Tower of the Hand

Book 4, Chapter 6.
Sam, Gilly, and Maester Aemon depart Castle Black for Oldtown.
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Sam is in the library reading various books and folios. He has been there most of the night. One of the last books he read was ''Annals of the Black Centaur'' by Septon Jorquen detailing the nine year term of Orbert Caswell as Lord Commander of the Night's Watch. He finally gathers up a stack of books and scrolls and emerges from the tunnels beneath Castle Black. The Wall is abuzz with activity as men work to build a new stairway to replace the one destroyed when the wildlings attacked.1 He thinks of the Targaryens that visited the Wall on their dragons two hundred years before, first Queen Alysanne and later King Jaehaerys I, and wonders if Silverwing left an egg at the Wall. Even if she had, he has no clue how Stannis hopes to quicken it when several Targaryens had failed before him.

Dolorous Edd hails Sam and tells him Jon wants to see him. Pyp and Grenn come around the corner as well and tease Sam about missing dinner and not showing up for archery practice with Ulmer. Jon has instituted daily archery drills for the entire garrison; he feels that the Watch pays too much attention to the sword and too little to the bow. This attitude developed when one brother of every ten had been a knight rather than one of every hundred. They tease Sam about Val too, who often watches them from the tower where she is held, until Sam says he has to see Jon. Pyp and Grenn are unhappy with Jon because he never has time for them anymore. What little free time he has is always spent practicing the sword; Jon explained to Sam that he feels he must become worthy of Longclaw. Sam takes his leave.

With the Lord Commander's Tower gutted and Stannis residing in the King's Tower, Jon has taken up residence in Donal Noye's old quarters behind the armory. As Sam approaches, Gilly rushes out of Jon's quarters looking wan and frightened. Sam catches her, dropping two of his books as he does, and tries to talk to her, but she runs off with tears in her eyes, leaving Sam perplexed.2 He inspects the books he dropped, Colloquo Votar's Jade Compendium and Maester Thomax's Dragonkin, Being a History of House Targaryen from Exile to Apotheosis, with a Consideration of the Life and Death of Dragons, and finds that the former is undamaged while the latter now has several muddy pages. He curses himself for his clumsiness and reflects on how Gilly raises certain urges in him that a brother of the Night's Watch should not have.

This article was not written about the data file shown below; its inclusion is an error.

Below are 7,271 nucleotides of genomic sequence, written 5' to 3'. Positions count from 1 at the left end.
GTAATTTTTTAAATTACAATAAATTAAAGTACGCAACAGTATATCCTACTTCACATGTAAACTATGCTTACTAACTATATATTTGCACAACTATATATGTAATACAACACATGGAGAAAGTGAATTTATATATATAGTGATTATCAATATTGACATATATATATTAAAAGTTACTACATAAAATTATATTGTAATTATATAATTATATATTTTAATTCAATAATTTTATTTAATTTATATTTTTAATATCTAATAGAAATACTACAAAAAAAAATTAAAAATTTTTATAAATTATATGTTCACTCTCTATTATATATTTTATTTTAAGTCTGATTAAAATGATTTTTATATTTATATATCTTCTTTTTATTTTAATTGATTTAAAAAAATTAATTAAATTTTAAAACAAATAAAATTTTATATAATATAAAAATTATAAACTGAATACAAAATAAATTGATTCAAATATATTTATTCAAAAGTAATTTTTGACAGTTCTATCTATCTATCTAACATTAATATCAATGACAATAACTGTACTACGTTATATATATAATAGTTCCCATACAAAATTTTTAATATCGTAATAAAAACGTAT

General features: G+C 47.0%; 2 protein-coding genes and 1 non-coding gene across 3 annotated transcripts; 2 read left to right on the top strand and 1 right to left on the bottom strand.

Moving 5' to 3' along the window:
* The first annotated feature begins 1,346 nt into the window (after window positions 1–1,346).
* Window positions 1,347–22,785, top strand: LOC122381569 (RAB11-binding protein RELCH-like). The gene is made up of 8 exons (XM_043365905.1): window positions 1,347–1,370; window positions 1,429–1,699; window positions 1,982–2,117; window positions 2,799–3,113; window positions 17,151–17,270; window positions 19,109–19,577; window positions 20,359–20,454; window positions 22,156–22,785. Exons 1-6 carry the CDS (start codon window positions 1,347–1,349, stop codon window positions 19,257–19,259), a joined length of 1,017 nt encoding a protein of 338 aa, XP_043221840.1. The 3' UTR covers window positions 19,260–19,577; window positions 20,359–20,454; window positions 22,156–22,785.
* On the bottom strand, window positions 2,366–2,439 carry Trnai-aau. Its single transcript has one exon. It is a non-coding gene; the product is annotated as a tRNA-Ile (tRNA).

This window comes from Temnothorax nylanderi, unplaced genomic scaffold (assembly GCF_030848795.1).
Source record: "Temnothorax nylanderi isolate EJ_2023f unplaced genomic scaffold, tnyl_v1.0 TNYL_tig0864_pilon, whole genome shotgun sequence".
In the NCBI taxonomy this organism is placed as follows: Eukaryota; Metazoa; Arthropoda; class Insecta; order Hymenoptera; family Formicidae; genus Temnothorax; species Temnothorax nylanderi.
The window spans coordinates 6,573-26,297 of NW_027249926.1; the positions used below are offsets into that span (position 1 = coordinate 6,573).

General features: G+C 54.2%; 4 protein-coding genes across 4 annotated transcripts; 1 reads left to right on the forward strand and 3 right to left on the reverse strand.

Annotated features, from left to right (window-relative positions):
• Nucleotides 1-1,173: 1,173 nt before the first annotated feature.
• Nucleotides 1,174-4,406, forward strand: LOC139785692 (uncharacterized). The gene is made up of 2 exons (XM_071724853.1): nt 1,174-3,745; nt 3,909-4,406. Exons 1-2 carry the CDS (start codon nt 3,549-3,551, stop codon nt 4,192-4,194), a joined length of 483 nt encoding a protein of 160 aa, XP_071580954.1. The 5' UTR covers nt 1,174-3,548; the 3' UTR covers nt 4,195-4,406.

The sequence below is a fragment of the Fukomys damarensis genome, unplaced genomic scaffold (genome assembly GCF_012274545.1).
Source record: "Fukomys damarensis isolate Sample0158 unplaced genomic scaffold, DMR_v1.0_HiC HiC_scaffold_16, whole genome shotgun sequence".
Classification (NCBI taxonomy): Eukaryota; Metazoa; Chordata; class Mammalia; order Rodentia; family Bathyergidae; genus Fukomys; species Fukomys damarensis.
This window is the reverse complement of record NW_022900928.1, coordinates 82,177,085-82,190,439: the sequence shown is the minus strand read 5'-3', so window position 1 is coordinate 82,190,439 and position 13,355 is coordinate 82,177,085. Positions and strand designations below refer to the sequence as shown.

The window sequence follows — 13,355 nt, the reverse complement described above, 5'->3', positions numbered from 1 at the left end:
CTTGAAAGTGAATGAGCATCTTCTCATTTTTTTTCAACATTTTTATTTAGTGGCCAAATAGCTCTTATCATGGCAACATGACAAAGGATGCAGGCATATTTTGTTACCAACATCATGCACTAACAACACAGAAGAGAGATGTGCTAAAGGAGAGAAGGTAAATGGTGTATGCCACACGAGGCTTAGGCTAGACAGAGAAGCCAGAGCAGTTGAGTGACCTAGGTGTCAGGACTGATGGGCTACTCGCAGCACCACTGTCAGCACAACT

Hairy Hal and Mully stand guard outside Jon's chambers and tell Sam that the Lord Commander is waiting. As Sam runs through the armory, Ghost watches him pass. As he enters Jon's solar, Lord Commander Mormont's raven flies at him demanding corn. When Sam proffers some from a sack by the door, the crow pecks his hand hard enough to draw blood. Jon shows him a letter written by Maester Aemon addressed to King Tommen. It states that the Watch is not taking sides in the war for the throne and only helps Stannis to defend the realms of men then goes on to ask for aid. Jon does not think it will work. Sam worries that Tywin may march on Stannis and destroy the Night's Watch, while Jon hopes that Stannis can rouse the North and still win. Stannis has sent birds to all the great northern houses asking for support, but so far only the Karstarks have declared for him. Jon signs the letter and tells Sam to make sure it is sent. Sam asks about Gilly, and Jon says Val sent her to plead for Mance's life; rumor is that Stannis means to give him to the flames because Melisandre claims king's blood has the power to wake a dragon. Jon thinks the notion foolish, as Mance was not really a king. Jon also tells Sam that he is sending Gilly and her boy away.